Morgan Stanley
  • Wealth Management
  • Mar 16, 2021

Tax-Savvy Ways to Give Back

If you’re inclined to help others, consider these tax-efficient ways to make your giving go further.

Many of us prefer to combine our support for the causes and people we care about with a desire to save on taxes. Fortunately, there are strategies to help us accomplish both. Whether you want to donate to charity or invest in a loved-one’s future, consider these tax‐smart ways to make your giving go further.

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Give the Gift of Education

Consider giving gifts through a 529 education plan. Anyone, including grandparents, can contribute up to $15,000 per year ($30,000 for married couples electing to split gifts) to any individual’s 529 plan, without incurring federal gift tax or using the federal lifetime gift tax exemption.

Many states offer state income tax deductions to residents who contribute to their own state’s plan, while other states offer tax deductions regardless of which plan you invest in. Additionally, unique to 529 plans, the federal tax code allows you to front load up to five times the annual gift tax exclusion in a single year.1 Single individuals are therefore able to contribute up to $75,000 per recipient in a single year, while married couples electing to split gifts can contribute up to $150,000 per recipient in a single year. If you have the means, you can even take advantage of six-year gift tax averaging. To do this, you can contribute one year's worth of gifts in December, followed by five years’ worth of contributions in January, effectively making six years’ worth of contributions in just two months.2 Also note that 529 plan account owners may now take federal income tax-free 529 plan distributions for certain apprenticeship expenses and student loan repayments.3

Morgan Stanley recently launched the Morgan Stanley National Advisory 529 Plan, the first 529 plan of its kind, made available nationwide, and offered exclusively to Morgan Stanley clients. You can select from goals-based asset allocation portfolios, guided by Morgan Stanley thought leaders, that align with your unique time frame, risk profile and goals, while gaining access to institutional caliber fund managers and pricing. Speak with your Morgan Stanley Financial Advisor or Private Wealth Advisor and your personal tax and legal advisors to determine whether this strategy might be appropriate for you.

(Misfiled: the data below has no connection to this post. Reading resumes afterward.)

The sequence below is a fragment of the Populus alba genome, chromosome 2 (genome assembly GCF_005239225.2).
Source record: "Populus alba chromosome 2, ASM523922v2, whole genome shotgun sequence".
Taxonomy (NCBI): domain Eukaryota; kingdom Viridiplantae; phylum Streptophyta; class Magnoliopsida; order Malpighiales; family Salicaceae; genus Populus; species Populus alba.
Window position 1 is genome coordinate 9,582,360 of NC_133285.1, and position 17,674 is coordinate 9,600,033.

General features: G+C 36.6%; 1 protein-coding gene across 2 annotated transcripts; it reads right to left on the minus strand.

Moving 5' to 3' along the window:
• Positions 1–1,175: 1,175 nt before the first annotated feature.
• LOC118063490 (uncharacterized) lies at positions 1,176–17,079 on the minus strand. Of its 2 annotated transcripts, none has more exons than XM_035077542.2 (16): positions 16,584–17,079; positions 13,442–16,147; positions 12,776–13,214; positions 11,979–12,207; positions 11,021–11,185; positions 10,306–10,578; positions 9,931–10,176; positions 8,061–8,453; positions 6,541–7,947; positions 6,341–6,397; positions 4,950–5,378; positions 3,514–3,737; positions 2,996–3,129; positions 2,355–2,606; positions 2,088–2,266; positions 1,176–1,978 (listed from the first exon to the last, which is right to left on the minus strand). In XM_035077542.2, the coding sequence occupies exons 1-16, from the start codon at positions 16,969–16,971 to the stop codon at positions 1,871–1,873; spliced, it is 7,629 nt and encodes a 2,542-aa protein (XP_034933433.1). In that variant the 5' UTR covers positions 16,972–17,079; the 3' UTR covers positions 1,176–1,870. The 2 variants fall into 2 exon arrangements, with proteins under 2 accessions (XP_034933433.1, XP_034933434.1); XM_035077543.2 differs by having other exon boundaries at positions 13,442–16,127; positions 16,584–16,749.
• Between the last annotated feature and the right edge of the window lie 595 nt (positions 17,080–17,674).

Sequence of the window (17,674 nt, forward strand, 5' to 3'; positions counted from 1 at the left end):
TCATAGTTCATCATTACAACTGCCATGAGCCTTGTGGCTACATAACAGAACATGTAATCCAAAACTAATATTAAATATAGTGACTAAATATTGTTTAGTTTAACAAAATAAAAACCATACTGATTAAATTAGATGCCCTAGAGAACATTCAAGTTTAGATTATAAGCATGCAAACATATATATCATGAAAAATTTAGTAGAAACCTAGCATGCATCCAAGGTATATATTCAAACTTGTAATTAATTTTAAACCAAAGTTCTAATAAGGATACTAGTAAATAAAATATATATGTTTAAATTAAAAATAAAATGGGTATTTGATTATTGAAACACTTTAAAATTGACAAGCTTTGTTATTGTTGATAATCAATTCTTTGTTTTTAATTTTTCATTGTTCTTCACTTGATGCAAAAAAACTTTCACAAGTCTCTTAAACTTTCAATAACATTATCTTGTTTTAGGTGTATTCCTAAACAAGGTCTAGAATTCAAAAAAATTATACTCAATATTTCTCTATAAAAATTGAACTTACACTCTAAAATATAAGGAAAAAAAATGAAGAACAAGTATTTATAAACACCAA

Reduce Estate Taxes with Financial Gifts

Make financial gifts before year end to help reduce estate taxes. You can gift up to $15,000 ($30,000 for married couples electing to split gifts) per recipient to an unlimited number of individuals per year without incurring a federal gift tax. Note that you can’t carry over unused annual exclusions from one year to the next. The transfers may help your family as a whole pay fewer taxes if you give income-earning property to family members in lower income tax brackets. The $15,000 annual exclusion doesn’t count against the federal gift tax exemption of $11.7 million for individuals or $23.4 million for married couples in 2021.4 It is noteworthy that gifts in the form of tuition payments made directly to an educational organization, as well as medical expense payments made directly to the provider, are not taxable gifts and do not count against your $15,000 annual exclusion for gifts or reduce your federal lifetime gift tax exemption. 

Donate Appreciated Investments

Appreciated investments can be donated to qualified charitable organizations. Note that donating appreciated investments that you have owned for more than a year can allow you to take a larger deduction than donating appreciated investments that have been held for one year or less.5

Give Through a Donor Advised Fund

donor advised fund (DAF) is one option for gifting appreciated investments. A DAF, such as the Morgan Stanley Global Impact Funding Trust (MS GIFT), gives taxpayers a tax-efficient way to donate stock, mutual funds or other assets and claim a tax deduction.

Utilize a Grantor Retained Annuity Trust (GRAT)

A Grantor Retained Annuity Trust (GRAT) may allow you to pass the appreciation in the value of assets in the GRAT, in excess of a hurdle rate set by the IRS (known as the 7520 rate), to your beneficiaries with potentially little to no federal gift tax consequences. Given the low interest rate environment, this may be an even more attractive opportunity. Speak with your Tax and Financial Advisor to see if this strategy may make sense for you.